I think some people find the process of writing a review uncomfortable and time consuming. But, anyone who thinks book reviews don’t matter needs to be brought up to speed. A reader’s review is the author’s lifeline to the rest of the world. Their future in the realm of writing depends on each and every review, especially indie writers who have limited means of promotion. Besides, positive or negative, reviews help the writer grow.

Do you ever suffer from writer’s block? If so, how do you get around it?

Writer’s block is the dreaded twilight zone between the speed bump and the dead end. It can last minutes, hours, days, or longer. Yes, I’ve gone a few rounds with the invisible monster that threatens to suck the life out of my creative muse like one of Harry Potter’s Death Eaters. Panic is the first reaction, but that only makes things worse. Then self-doubt sets in and grinds down on the writer’s confidence. It’s not pretty.

My solution? Many writers stare at the empty page on their computers, hoping to force the stubborn block away. Through trial and error, I’ve found that method generates tension and tightens the block. Instead, I’ve discovered that I work best when my mind is relaxed. A quiet stroll, a hard workout, a drive through the country, or taking a break to do something fun usually unlocks my mind. In fact, I’m often surprised at the great ideas I get when I least expect it. Many times I’ve rushed out of the shower or pulled off the road to jot a new idea down. That’s the fun of creating fantasy. It can and does happen anywhere.

Do you miss spending time with your characters when you finish writing them?

I didn’t think I would, but I do. After spending so much time with them and being immersed in their day-to-day drama, they sort of became a second family. Putting the last period at the end of the last sentence of the first book in my series felt wonderful and sad at the same time. It was like saying goodbye to a close friend after a long visit. That’s what’s great about writing a series. It prolongs the goodbyes.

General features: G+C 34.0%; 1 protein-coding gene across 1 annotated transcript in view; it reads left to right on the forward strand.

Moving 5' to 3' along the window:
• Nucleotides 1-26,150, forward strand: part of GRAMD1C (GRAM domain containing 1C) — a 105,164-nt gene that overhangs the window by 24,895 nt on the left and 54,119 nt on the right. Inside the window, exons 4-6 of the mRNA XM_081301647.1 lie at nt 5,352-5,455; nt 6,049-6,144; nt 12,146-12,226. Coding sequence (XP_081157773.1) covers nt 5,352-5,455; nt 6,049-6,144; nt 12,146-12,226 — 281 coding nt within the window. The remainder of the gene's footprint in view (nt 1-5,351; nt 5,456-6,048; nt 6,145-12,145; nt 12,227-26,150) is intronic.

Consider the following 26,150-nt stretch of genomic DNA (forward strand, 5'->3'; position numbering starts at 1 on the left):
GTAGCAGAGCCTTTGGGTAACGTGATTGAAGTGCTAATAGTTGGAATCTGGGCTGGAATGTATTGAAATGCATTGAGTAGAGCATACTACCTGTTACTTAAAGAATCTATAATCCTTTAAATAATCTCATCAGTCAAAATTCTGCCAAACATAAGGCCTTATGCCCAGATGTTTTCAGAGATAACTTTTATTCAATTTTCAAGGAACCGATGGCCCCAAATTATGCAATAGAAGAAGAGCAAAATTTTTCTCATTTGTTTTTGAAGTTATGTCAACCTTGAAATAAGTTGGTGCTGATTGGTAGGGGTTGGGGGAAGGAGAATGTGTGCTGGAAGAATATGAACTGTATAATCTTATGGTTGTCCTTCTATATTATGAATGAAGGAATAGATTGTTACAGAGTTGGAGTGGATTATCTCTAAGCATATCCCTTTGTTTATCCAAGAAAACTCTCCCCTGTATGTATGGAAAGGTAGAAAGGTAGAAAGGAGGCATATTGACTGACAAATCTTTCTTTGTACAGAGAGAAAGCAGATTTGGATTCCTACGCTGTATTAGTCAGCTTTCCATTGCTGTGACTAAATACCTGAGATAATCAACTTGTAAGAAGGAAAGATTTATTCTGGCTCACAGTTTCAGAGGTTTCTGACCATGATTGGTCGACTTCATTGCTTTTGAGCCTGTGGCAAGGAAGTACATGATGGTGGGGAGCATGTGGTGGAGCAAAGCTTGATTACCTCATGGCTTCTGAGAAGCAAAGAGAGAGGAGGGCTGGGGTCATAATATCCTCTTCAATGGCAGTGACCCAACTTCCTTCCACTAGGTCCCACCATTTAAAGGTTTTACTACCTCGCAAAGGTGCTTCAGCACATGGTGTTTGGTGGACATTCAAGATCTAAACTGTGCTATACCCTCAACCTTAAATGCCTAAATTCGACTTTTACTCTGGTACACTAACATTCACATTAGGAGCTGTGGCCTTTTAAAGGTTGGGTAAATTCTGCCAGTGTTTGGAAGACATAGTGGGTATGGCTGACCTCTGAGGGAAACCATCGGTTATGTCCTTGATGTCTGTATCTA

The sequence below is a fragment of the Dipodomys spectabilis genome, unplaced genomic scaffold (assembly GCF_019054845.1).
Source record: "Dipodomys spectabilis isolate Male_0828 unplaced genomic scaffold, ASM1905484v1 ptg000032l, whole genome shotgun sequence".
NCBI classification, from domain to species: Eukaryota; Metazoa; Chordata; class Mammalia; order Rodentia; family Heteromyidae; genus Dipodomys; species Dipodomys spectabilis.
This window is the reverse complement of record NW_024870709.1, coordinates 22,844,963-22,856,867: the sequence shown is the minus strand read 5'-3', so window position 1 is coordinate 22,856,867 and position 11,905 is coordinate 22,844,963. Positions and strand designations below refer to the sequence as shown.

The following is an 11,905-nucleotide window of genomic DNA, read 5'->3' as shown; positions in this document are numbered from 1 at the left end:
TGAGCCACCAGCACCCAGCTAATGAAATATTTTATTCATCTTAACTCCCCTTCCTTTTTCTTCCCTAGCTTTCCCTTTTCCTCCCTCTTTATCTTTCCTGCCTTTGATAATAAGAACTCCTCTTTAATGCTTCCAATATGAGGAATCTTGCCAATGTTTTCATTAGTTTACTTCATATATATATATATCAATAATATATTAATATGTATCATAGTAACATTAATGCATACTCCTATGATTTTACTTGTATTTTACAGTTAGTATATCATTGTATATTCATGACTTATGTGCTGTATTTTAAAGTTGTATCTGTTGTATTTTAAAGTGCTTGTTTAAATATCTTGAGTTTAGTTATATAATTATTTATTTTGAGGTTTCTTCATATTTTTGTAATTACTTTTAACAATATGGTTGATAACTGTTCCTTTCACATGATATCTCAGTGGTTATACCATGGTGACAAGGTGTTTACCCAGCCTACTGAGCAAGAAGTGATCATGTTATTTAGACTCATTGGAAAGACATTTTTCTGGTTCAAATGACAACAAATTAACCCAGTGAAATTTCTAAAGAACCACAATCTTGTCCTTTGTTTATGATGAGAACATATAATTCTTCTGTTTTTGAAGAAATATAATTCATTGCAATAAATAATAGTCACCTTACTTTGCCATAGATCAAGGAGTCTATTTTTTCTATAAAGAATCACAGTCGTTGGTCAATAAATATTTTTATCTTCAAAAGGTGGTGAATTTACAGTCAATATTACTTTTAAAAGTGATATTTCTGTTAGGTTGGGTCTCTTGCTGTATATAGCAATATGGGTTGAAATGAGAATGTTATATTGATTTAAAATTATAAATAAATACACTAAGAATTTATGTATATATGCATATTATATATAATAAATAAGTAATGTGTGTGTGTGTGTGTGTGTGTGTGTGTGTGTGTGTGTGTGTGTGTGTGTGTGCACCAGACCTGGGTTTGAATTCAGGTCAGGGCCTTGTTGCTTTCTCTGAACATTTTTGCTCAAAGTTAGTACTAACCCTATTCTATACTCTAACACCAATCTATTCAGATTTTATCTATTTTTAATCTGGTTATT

How would you define your style of writing?

Eclectic. I blend realism with fantasy, southern tradition with futuristic invention, nature with technology. Many locations in the book are inspired by real places I’ve visited while others are complete fabrications.

How much research was involved in writing your book? How did you go about it?

A lot of research went into writing the book. I studied online articles, books, and brochures about various locations and endangered species. I read National Geographic articles and recorded notebooks full of what I learned through my own experiences and travels. I studied pictures and additional information about some of the most interesting places on Earth and in space.

One particular interesting technique that I used to help me write the football game in the book was listening to a radio announcer call a football game while I was traveling from Alabama to Kentucky. I’ve attended many football games in my area, but listening to the radio really forced me to focus and visualize the game in my own mind. I think listening to the game on the radio strengthened my understanding of the game. I also picked up a few colorful football phrases.